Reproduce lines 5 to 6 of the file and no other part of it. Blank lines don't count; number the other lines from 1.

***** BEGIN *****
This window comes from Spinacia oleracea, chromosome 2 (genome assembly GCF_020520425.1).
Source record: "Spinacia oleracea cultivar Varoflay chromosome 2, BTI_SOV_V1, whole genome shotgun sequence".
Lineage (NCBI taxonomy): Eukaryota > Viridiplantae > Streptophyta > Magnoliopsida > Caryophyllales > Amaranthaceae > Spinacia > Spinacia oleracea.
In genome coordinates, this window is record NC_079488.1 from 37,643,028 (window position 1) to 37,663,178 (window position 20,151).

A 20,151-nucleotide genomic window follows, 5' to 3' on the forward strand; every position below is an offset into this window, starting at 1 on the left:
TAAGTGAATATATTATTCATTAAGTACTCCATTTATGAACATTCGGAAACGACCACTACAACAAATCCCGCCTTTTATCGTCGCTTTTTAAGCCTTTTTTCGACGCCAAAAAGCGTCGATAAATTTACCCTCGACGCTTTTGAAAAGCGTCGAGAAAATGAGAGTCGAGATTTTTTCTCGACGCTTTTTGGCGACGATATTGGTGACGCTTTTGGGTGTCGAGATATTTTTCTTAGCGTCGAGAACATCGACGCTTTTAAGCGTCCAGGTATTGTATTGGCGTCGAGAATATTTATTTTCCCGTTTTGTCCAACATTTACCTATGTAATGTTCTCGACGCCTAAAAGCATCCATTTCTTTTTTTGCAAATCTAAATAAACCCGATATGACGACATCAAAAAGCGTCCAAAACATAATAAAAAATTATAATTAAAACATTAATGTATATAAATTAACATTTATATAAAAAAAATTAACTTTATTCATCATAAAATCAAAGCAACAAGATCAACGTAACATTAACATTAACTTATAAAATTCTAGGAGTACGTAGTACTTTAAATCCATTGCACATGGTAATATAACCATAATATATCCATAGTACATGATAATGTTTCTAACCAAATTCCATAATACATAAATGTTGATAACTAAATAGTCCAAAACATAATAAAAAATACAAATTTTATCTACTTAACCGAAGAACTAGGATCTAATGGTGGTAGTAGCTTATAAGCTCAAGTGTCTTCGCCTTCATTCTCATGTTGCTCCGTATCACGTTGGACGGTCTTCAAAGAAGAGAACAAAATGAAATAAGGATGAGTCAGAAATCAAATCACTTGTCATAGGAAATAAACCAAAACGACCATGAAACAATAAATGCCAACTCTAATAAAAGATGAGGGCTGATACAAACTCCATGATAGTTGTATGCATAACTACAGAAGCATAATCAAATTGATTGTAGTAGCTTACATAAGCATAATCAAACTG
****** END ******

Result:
A 20,151-nucleotide genomic window follows, 5' to 3' on the forward strand; every position below is an offset into this window, starting at 1 on the left:
TAAGTGAATATATTATTCATTAAGTACTCCATTTATGAACATTCGGAAACGACCACTACAACAAATCCCGCCTTTTATCGTCGCTTTTTAAGCCTTTTTTCGACGCCAAAAAGCGTCGATAAATTTACCCTCGACGCTTTTGAAAAGCGTCGAGAAAATGAGAGTCGAGATTTTTTCTCGACGCTTTTTGGCGACGATATTGGTGACGCTTTTGGGTGTCGAGATATTTTTCTTAGCGTCGAGAACATCGACGCTTTTAAGCGTCCAGGTATTGTATTGGCGTCGAGAATATTTATTTTCCCGTTTTGTCCAACATTTACCTATGTAATGTTCTCGACGCCTAAAAGCATCCATTTCTTTTTTTGCAAATCTAAATAAACCCGATATGACGACATCAAAAAGCGTCCAAAACATAATAAAAAATTATAATTAAAACATTAATGTATATAAATTAACATTTATATAAAAAAAATTAACTTTATTCATCATAAAATCAAAGCAACAAGATCAACGTAACATTAACATTAACTTATAAAATTCTAGGAGTACGTAGTACTTTAAATCCATTGCACATGGTAATATAACCATAATATATCCATAGTACATGATAATGTTTCTAACCAAATTCCATAATACATAAATGTTGATAACTAAATAGTCCAAAACATAATAAAAAATACAAATTTTATCTACTTAACCGAAGAACTAGGATCTAATGGTGGTAGTAGCTTATAAGCTCAAGTGTCTTCGCCTTCATTCTCATGTTGCTCCGTATCACGTTGGACGGTCTTCAAAGAAGAGAACAAAATGAAATAAGGATGAGTCAGAAATCAAATCACTTGTCATAGGAAATAAACCAAAACGACCATGAAACAATAAATGCCAACTCTAATAAAAGATGAGGGCTGATACAAACTCCATGATAGTTGTATGCATAACTACAGAAGCATAATCAAATTGATTGTAGTAGCTTACATAAGCATAATCAAACTG